Caffeine is a naturally occurring substance that is found in 60 plants, including coffee beans, tea leaves and cacao pods, which are used to make chocolate. The U.S. Food and Drug Administration classifies caffeine as a food additive and drug. Concerta is the commercial name for methylphenidate. It is one of several medications on the market used to treat people with attention deficit disorder, or ADD, or attention deficit hyperactivity disorder, or ADHD.
Benefits of Caffeine
Commercial manufacturers use caffeine for a variety of reasons. Some pharmaceutical companies incorporate caffeine into pain medications because of the pain-relieving effects it has on migraine headaches. Caffeine causes vasoconstriction, or the temporary narrowing of blood vessels, in the brain, which reduces pressure and pain. Caffeine has also been shown to help reduce cognitive decline. In August 2007, "Neurology" published results of a study that investigated the effects of caffeine consumption on older adults and their cognitive function. Results indicated that women age 65 or older who drank three cups of coffee daily and had no clinical dementia diagnosis had a slower rate of cognitive decline when compared to women who drank one cup of coffee or less.
Side Effects of Caffeine
If you consume caffeine, you may experience various side effects. Caffeine prevents adenosine from binding with their receptors, causing increased alertness and a stronger feeling of wakefulness. Because it is a stimulant, you may feel energized, which is why caffeine is used in some weight loss aids. You may also feel restless, irritable, jittery, feverish as your body temperature increases and an increased urination frequency. Your heart rate may increase, and your blood pressure may elevate.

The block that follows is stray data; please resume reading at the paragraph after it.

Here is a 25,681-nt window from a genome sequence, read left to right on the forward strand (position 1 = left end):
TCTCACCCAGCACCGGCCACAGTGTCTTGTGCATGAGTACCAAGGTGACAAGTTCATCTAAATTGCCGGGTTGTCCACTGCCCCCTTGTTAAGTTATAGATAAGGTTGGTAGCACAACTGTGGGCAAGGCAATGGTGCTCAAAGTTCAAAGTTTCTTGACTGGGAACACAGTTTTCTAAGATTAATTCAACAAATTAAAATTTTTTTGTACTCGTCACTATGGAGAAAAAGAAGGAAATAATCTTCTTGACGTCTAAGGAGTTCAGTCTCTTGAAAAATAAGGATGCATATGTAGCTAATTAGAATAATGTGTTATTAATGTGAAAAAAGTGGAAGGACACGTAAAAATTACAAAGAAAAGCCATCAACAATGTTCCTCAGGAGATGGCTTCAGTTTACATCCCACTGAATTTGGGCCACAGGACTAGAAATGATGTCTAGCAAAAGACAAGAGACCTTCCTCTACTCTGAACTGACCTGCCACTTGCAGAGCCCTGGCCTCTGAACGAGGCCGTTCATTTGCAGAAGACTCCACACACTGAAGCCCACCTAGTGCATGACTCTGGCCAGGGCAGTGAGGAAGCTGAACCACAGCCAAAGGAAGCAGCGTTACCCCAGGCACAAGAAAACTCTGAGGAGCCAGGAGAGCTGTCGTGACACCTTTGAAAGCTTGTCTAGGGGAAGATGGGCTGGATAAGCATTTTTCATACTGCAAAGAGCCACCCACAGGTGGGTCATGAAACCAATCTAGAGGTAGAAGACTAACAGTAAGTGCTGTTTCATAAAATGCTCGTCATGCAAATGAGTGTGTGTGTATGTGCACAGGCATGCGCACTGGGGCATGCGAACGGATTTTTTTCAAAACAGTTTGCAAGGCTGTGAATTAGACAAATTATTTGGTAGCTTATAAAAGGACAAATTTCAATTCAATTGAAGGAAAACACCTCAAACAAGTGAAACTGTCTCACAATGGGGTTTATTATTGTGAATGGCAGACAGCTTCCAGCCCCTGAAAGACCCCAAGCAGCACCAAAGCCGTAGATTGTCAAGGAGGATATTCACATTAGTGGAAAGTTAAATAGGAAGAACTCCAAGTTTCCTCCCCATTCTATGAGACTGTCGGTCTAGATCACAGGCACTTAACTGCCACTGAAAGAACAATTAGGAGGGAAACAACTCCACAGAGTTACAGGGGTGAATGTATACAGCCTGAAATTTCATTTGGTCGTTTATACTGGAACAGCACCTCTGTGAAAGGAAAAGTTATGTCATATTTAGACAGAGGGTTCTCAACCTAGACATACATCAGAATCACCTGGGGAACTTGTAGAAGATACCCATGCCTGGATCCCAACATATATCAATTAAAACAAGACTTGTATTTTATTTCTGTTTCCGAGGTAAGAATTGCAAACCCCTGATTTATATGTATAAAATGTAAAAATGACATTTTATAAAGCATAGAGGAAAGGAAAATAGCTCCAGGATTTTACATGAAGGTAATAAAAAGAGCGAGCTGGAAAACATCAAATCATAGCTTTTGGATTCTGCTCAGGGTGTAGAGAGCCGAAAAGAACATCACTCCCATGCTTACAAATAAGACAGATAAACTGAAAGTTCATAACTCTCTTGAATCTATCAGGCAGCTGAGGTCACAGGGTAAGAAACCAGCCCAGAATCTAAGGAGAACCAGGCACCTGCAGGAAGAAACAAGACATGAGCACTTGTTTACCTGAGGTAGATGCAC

Concerta is a central nervous system stimulant used to help control the symptoms of ADD and ADHD. The most common symptoms include inattention, impulsive behavior and hyperactivity. According to Drugs.com, Concerta should be used in patients between 6 and 65 years old. Original dosages included 18 mg, 27 mg, 36 mg and 54 mg tablets. In October 2004, the FDA approved an increased dosage of 72 mg, which is prescribed in the form of two 36 mg tablets taken once daily in the morning. Drugs.com reports that Concerta employs an extended-release system so that patients may avoid the blood plasma concentration changes that occur with medications taken twice or more daily.
Side Effects of Concerta
Concerta's side effects resemble those of caffeine. Patients taking Concerta may experience increased heart rate, lightheadedness, restlessness, muscle twitches, high blood pressure and weight loss. Because both of these drugs are central nervous system stimulants, when taken together it may be difficult to determine which substance is causing the side effects. Common side effects of both, such as increased heart rate and elevated blood pressure, may be worsened when taking the drugs together. Speak with your doctor to determine if caffeine consumption while taking Concerta is safe for you.
- U.S. Food and Drug Administration; Medicines in My Home: Caffeine and Your Body; 2007
- "Neurology"; The Neuroprotective Effects of Caffeine; K. Ritchie, et al.; August 2007
- National Drug and Alcohol Research Center: Caffeine Fact Sheet
- Drugs.com: Concerta
- Drugs.com: FDA Approves Use of Concerta 72 mg for Treatment of ADHD; October 2004